Although having separate hierarchies for Dev lead and QA lead who report to the Project Manager is ideal, sometimes there can be situations where testers report to a Dev lead who may not possess a deep understanding of testing. While this scenario is not the most suitable one, reporting to such a lead does not necessarily impose a long-term detrimental impact on a tester’s career progression. Provided testers continue to effectively perform their assigned tasks and assist the lead in becoming familiar with testing practices, their career progression remains unimpacted.
#4) Those with poor coding competencies are relegated to testing
It’s a widespread misbelief that testers lack strong coding skills. But in reality, testers often deploy coding in several ways. They formulate complex SQL queries for data validation or create test data for ETL testing and data verification. They also conduct code migration testing where they convert code from one database to another. Besides, for automation testing, testers need to script in languages like Java or Perl. In short, having coding skills is highly valued in the testing field.
#5) Testing is merely clicking randomly
A common misconception is that testing simply entails clicking randomly on the User Interface (UI) and recording details in Excel or other formats. Contrarily, testers follow specific test steps to make sure the application or UI functions optimally across all scenarios. Testing mandates strategic vision as the actions of users aren’t confined. Testers extensively explore the UI, which might appear as random clicks to those unfamiliar with the process. But seasoned testers can vouch for the methodical approach underlying this seeming madness.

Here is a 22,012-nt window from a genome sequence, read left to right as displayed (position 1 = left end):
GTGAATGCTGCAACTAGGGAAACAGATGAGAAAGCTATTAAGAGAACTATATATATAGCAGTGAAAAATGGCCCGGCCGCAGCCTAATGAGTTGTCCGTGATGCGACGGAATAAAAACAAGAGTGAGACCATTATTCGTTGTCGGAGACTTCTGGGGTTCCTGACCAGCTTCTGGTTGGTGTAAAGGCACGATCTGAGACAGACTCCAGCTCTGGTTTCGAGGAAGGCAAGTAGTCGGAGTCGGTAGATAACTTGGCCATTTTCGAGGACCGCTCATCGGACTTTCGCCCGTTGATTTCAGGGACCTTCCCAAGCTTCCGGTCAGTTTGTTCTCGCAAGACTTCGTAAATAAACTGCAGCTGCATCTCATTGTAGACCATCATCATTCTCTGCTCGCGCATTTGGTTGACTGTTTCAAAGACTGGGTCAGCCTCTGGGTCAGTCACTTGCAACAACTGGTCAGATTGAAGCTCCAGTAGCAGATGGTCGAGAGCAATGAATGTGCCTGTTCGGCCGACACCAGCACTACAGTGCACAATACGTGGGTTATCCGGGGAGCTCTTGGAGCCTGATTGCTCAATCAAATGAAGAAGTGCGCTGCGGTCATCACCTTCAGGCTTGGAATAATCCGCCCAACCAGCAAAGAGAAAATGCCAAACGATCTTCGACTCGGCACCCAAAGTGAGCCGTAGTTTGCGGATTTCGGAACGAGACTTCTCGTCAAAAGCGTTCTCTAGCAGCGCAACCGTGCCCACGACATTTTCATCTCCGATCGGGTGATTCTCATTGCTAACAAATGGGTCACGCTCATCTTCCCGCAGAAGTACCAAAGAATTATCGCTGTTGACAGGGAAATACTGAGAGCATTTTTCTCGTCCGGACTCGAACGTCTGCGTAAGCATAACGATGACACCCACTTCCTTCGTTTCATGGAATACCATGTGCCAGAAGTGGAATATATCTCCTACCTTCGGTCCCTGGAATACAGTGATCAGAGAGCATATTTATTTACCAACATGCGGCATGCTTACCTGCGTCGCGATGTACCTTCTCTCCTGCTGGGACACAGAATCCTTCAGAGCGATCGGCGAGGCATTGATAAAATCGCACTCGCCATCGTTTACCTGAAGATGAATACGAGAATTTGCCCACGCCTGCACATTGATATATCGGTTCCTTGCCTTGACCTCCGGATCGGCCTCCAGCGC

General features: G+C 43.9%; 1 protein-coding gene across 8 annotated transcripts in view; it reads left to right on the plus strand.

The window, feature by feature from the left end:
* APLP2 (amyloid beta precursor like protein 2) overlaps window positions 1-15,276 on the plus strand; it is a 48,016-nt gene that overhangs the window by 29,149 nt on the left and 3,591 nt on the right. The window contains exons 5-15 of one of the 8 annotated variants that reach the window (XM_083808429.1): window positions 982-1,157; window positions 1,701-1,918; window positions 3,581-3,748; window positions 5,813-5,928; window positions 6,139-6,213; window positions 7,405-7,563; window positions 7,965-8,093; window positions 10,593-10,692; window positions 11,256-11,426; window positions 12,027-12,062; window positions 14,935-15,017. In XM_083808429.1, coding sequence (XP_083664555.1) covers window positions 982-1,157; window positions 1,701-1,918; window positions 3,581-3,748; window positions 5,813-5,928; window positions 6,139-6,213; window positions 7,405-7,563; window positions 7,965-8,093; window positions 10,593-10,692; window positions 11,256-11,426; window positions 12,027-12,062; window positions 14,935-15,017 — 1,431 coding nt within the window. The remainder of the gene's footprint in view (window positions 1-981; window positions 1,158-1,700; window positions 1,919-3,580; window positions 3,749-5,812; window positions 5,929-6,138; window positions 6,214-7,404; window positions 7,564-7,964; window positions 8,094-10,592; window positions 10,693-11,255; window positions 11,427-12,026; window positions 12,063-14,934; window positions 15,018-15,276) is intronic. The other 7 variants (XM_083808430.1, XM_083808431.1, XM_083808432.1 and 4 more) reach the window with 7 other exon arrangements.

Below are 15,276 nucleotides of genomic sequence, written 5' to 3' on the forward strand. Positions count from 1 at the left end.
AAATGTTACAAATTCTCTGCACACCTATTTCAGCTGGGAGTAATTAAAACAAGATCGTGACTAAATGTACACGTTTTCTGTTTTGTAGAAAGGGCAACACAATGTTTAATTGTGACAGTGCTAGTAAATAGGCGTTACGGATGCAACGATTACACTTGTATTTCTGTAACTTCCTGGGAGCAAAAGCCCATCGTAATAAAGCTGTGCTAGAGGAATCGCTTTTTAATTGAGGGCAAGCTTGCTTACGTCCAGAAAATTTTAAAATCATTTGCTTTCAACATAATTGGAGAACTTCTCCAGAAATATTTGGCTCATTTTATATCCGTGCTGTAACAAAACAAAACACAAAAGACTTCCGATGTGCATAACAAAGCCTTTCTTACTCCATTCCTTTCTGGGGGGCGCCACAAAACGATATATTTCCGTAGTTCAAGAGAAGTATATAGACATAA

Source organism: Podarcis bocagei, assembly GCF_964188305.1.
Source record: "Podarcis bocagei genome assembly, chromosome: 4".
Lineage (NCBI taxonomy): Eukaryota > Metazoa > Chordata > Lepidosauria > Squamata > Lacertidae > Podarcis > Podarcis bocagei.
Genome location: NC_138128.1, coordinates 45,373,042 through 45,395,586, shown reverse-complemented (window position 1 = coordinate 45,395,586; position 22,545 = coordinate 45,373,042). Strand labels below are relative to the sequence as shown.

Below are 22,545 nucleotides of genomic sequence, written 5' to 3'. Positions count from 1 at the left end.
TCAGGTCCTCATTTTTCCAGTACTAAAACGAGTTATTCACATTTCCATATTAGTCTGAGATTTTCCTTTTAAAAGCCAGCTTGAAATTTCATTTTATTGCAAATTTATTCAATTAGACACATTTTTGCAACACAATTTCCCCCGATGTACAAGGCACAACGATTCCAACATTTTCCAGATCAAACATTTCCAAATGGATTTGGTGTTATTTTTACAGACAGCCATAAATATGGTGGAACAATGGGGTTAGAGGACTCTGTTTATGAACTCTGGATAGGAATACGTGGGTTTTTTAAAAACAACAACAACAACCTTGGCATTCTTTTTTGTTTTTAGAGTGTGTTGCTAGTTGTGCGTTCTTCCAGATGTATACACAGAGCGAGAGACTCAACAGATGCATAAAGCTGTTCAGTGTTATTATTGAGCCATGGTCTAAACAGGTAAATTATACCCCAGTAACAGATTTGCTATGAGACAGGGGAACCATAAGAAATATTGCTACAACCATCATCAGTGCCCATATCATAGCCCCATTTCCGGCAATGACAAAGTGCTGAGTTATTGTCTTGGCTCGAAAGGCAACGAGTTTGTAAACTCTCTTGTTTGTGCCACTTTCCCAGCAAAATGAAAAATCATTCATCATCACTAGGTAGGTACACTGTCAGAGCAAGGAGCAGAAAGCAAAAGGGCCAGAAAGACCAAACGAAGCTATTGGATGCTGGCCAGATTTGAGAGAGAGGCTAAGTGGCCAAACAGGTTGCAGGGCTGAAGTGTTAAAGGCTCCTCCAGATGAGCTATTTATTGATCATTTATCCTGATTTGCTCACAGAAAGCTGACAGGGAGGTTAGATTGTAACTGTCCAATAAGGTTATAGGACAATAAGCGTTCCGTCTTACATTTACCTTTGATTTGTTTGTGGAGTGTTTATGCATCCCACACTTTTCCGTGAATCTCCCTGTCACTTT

#6) Testing is simply about documentation and filling up Excel sheets
While documentation does form a crucial part of any project, it’s not a task exclusive to testers. All team members are expected to partake in documentation to lay a solid groundwork and keep a track record of the project. For testers, documentation holds heightened importance since their deliverables primarily revolve around ensuring quality. They utilize tools like the Microsoft Office suite or testing management software to construct robust artifacts. Nonetheless, testing goes beyond just documentation, involving a range of other tasks.
#7) Testers have a comparatively low salary scale
Feeling underpaid as a tester might be indicative of belonging to the wrong organization. However, it’s vital to recognize that salary depends on multiple factors and being a tester is not the single determinant for lower pay. In order to dismiss this myth, it’s crucial to value a tester’s skills and negotiate paychecks accordingly.
#8) Testers are not often recognized
The testing profession sometimes can feel thankless, but it’s not a personal issue. Recognition primarily depends on the company culture and how they value their teams. Testers ought to maintain a positive attitude and let their work be their representation. Although receiving accolades and commendations feels good, testers should not lower their self-esteem if they are not lauded or awarded. The gratification of team members and customers who understand the significance of Quality Assurance can be rewarding, irrespective of external recognition.